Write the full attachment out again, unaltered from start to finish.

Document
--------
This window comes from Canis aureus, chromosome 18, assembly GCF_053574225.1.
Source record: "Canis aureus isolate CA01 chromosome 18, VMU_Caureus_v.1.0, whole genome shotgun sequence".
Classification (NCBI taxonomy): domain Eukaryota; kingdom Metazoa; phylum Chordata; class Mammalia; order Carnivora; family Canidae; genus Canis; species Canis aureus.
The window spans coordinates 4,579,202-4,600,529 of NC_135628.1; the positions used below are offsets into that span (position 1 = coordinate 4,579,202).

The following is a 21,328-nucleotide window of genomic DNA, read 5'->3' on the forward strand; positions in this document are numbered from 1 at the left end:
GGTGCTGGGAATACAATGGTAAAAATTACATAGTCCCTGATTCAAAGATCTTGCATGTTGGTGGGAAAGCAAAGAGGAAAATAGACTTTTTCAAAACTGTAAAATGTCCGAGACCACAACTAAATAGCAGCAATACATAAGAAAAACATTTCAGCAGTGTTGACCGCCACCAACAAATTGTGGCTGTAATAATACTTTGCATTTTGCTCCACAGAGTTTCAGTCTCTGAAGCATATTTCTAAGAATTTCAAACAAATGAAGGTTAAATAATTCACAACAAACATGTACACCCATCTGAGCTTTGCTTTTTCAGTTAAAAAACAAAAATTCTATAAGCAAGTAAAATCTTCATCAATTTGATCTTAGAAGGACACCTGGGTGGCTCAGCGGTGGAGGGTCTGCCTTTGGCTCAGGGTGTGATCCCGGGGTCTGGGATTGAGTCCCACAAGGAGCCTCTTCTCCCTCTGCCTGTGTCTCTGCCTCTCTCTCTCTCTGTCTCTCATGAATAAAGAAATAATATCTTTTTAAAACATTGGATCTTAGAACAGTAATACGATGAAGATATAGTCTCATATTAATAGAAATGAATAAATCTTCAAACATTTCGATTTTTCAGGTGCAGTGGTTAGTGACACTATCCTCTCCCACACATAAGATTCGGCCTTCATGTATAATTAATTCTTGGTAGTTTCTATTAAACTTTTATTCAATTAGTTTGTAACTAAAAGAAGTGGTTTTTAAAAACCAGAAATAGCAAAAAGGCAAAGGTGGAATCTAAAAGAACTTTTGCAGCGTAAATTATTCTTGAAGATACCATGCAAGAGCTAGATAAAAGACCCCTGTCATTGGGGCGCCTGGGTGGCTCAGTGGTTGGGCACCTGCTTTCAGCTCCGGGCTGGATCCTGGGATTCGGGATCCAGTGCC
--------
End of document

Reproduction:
This window comes from Canis aureus, chromosome 18, assembly GCF_053574225.1.
Source record: "Canis aureus isolate CA01 chromosome 18, VMU_Caureus_v.1.0, whole genome shotgun sequence".
Classification (NCBI taxonomy): domain Eukaryota; kingdom Metazoa; phylum Chordata; class Mammalia; order Carnivora; family Canidae; genus Canis; species Canis aureus.
The window spans coordinates 4,579,202-4,600,529 of NC_135628.1; the positions used below are offsets into that span (position 1 = coordinate 4,579,202).

The following is a 21,328-nucleotide window of genomic DNA, read 5'->3' on the forward strand; positions in this document are numbered from 1 at the left end:
GGTGCTGGGAATACAATGGTAAAAATTACATAGTCCCTGATTCAAAGATCTTGCATGTTGGTGGGAAAGCAAAGAGGAAAATAGACTTTTTCAAAACTGTAAAATGTCCGAGACCACAACTAAATAGCAGCAATACATAAGAAAAACATTTCAGCAGTGTTGACCGCCACCAACAAATTGTGGCTGTAATAATACTTTGCATTTTGCTCCACAGAGTTTCAGTCTCTGAAGCATATTTCTAAGAATTTCAAACAAATGAAGGTTAAATAATTCACAACAAACATGTACACCCATCTGAGCTTTGCTTTTTCAGTTAAAAAACAAAAATTCTATAAGCAAGTAAAATCTTCATCAATTTGATCTTAGAAGGACACCTGGGTGGCTCAGCGGTGGAGGGTCTGCCTTTGGCTCAGGGTGTGATCCCGGGGTCTGGGATTGAGTCCCACAAGGAGCCTCTTCTCCCTCTGCCTGTGTCTCTGCCTCTCTCTCTCTCTGTCTCTCATGAATAAAGAAATAATATCTTTTTAAAACATTGGATCTTAGAACAGTAATACGATGAAGATATAGTCTCATATTAATAGAAATGAATAAATCTTCAAACATTTCGATTTTTCAGGTGCAGTGGTTAGTGACACTATCCTCTCCCACACATAAGATTCGGCCTTCATGTATAATTAATTCTTGGTAGTTTCTATTAAACTTTTATTCAATTAGTTTGTAACTAAAAGAAGTGGTTTTTAAAAACCAGAAATAGCAAAAAGGCAAAGGTGGAATCTAAAAGAACTTTTGCAGCGTAAATTATTCTTGAAGATACCATGCAAGAGCTAGATAAAAGACCCCTGTCATTGGGGCGCCTGGGTGGCTCAGTGGTTGGGCACCTGCTTTCAGCTCCGGGCTGGATCCTGGGATTCGGGATCCAGTGCC